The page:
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IN THE GARDEN: Protecting Plants from Freeze Damage

Fleece blankets can help protect your outdoor plants from freeze damage.

Did you know monarch butterflies will halt their progress on their migration through the Texas Tunnel on their way south? We were concerned about their travels due to the storms and flooding that ravaged Central Texas.

According to Elizabeth Howard from Journey North/South: “After being stalled by rain and cold for over a week, the weather finally cleared, and the monarchs set sail (10/25) … Cold, clouds and rain slowed the monarchs’ arrival all last week. But when the clouds finally cleared on November 6th, the first lonely monarch was spotted! The following day, the monarchs arrived en masse (at the sanctuaries in Mexico).

“Dear Friends! Let us allow ourselves to now declare the massive arrival taking place on November 7th at 13:30 hours to our sanctuaries and to town!”

Thank you, Sondra Fox of Horseshoe Bay for the intel.

As you stand in your backyard or front yard or walk through pastures, it is quite evident that our resilient butterflies and moths have survived in abundance.

WINTER PROTECTION

The first freeze of the season is happening overnight Nov. 12 into Nov. 13.

You knew we were going to say it: Mulch mulch, mulch, and more mulch. Water your plants when the freeze is expected. There are also cool products on the market that facilitate keeping your plants safe from the winter cold.

The first of these products are covers, blankets, even fleece blankets for your plants. Don’t cover them with plastic. You can purchase coverings for individual shrubs or entire rows of your garden. Search for the products or ask your local nursery using phrases such as “winter frost protection,” “freeze blankets,” “freeze cloth,” “shrub jacket,” “frost armor blanket,” or “floating row cover.” Sometimes, simply knowing the correct phrase will get you further in your search.

For young trees, for example olive trees or young citrus, a protective solar insulating teepee is a good choice. It consists of water-filled connected tubes that are placed around your young tree. The sun heats the chambers, creating a frost-free interior.

SNEEZE AND SNIFFLE NO MORE

Back by popular demand: Have you noticed that the male Ashe juniper (cedar) trees are loading up with their annual red pollen, which wreaks havoc on so many of us? If your doctor says it is OK for you to use homeopathic solutions for cedar fever relief, it is time to start gathering the berries from the female tree. Yes, men, we are saved one more time by the gentler — but not weaker — of the sexes. You can collect, clean, and freeze the berries now for future use in about three weeks. The homeopathic recipe calls for one-half cup of berries, which will give one person approximately two weeks of relief, so we are going to gather about two cups of berries each. Warning: This might not be for everyone, so first consult your doctor. For those of us for whom it works, we can hardly wait to gather the berries and let the relief begin.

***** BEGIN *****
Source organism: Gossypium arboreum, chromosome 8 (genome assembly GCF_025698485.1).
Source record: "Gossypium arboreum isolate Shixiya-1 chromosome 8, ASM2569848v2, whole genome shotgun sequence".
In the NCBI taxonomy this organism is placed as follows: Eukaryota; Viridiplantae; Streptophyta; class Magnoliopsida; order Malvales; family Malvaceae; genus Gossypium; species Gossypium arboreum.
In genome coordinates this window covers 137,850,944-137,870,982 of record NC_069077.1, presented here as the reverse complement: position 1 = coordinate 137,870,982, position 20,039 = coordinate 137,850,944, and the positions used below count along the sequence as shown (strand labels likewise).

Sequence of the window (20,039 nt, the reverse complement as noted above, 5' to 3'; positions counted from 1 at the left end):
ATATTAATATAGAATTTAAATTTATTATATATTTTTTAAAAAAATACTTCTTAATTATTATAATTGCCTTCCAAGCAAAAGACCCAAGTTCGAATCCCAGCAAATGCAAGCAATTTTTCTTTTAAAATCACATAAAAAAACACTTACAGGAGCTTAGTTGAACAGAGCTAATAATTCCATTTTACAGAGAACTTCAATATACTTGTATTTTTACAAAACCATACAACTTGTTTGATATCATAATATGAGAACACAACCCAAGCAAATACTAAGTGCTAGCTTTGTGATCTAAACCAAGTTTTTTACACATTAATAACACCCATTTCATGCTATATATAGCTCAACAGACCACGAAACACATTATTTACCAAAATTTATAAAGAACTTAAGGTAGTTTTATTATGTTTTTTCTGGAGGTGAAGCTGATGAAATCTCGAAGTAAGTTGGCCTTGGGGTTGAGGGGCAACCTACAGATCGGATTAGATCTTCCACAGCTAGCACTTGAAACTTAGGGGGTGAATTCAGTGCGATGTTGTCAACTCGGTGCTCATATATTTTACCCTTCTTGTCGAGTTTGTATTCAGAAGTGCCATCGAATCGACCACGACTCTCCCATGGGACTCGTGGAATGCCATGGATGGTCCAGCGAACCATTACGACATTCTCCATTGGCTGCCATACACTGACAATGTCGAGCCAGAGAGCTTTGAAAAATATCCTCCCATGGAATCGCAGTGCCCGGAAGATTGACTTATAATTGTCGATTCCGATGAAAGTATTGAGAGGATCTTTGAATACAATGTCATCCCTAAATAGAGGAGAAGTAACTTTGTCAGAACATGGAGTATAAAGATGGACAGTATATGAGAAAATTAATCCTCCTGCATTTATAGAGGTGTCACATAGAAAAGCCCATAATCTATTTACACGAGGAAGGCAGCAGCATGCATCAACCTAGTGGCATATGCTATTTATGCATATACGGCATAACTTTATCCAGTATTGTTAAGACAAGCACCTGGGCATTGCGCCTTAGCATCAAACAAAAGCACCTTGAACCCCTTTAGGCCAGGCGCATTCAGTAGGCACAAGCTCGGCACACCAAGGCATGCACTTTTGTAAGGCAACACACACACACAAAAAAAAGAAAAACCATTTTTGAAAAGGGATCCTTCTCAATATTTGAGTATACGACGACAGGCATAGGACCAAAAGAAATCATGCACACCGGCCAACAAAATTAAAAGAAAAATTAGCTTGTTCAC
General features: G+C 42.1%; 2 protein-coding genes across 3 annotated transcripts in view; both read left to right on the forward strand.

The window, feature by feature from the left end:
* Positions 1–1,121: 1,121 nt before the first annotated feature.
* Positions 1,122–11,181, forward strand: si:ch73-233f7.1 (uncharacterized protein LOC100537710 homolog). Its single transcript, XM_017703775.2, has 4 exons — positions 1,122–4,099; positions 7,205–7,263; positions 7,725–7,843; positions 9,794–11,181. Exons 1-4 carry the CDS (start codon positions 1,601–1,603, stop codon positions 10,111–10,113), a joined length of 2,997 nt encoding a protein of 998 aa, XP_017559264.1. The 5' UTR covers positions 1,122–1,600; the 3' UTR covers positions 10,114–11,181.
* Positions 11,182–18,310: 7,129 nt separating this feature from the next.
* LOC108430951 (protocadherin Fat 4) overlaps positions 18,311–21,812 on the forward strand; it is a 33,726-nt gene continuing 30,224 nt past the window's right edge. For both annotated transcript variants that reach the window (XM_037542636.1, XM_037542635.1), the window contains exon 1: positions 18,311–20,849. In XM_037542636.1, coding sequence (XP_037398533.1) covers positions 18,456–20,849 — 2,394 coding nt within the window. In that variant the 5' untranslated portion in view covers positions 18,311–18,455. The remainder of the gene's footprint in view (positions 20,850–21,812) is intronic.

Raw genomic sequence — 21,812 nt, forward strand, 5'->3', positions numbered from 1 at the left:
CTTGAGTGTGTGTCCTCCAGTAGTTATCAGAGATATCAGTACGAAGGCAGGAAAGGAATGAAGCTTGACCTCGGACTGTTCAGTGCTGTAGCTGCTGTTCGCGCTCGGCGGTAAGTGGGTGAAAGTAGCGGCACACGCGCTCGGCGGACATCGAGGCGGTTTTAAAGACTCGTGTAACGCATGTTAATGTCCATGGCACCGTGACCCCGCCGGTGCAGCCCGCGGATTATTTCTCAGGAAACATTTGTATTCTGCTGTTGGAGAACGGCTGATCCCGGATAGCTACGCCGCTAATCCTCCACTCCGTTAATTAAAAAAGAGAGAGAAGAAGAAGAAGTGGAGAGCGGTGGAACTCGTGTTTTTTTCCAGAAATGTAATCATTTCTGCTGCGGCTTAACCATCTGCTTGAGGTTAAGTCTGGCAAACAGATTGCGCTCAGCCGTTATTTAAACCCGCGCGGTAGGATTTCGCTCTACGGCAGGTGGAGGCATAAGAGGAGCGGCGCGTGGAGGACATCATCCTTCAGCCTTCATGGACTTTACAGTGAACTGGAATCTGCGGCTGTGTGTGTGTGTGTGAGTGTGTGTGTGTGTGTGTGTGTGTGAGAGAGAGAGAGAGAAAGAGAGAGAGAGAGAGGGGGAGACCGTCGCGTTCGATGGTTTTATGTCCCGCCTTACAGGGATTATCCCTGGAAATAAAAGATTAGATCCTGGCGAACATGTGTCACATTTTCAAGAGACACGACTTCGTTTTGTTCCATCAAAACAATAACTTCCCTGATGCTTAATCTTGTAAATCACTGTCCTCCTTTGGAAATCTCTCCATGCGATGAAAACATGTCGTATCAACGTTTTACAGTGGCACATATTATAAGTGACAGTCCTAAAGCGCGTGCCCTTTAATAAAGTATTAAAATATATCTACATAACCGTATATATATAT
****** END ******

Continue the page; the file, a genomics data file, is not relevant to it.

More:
Thanks to fellow former cedar fever sufferer Betty Branch, we can enjoy some relief from the ailment.

Here is the recipe:

• Place ½ cup of berries in a saucepan with 1½ cups of water.

• Bring ingredients to a boil then remove from the stove.

• Cover and let cool.

• Transfer the tea and the berries into a jar and place in the refrigerator.

By the way, if you do not have enough berries on your place, they are available at local health food stores (or stop and ask any rancher if you can harvest their berries). In case you are new to Texas, we always ask permission first.

Each morning, take one teaspoon of the tea. Presto: You will have no more allergies to Ashe juniper for this season. After doing this each year, at some time in the future, you will eventually become immune.

Repeat warning: Please consult your physician before trying this homeopathic remedy as some folks are highly allergic to Ashe juniper. Thanks again, Betty!

There have been times when allergies hit when we are out working in the fields, pastures, or open woodlands. Reaching up and eating a few berries straight off the tree helped. (It tastes like Christmas tree.) Our children and grandchildren even went so far as to dip them in chocolate (melted chocolate chips or the kind used for strawberries). That method worked as well.

Keep your souls and soles in your garden!

Remember the True Master Gardener: Jesus said, “I am the vine; my Father is the Gardener.” John 15:1

Contact Bill Luedecke at The Luedecke Group Realtors at (512) 577-1463 or email him at bill@texasland.net. Contact Martelle Luedecke at (512) 769-3179 or luedeckephotography@gmail.com.

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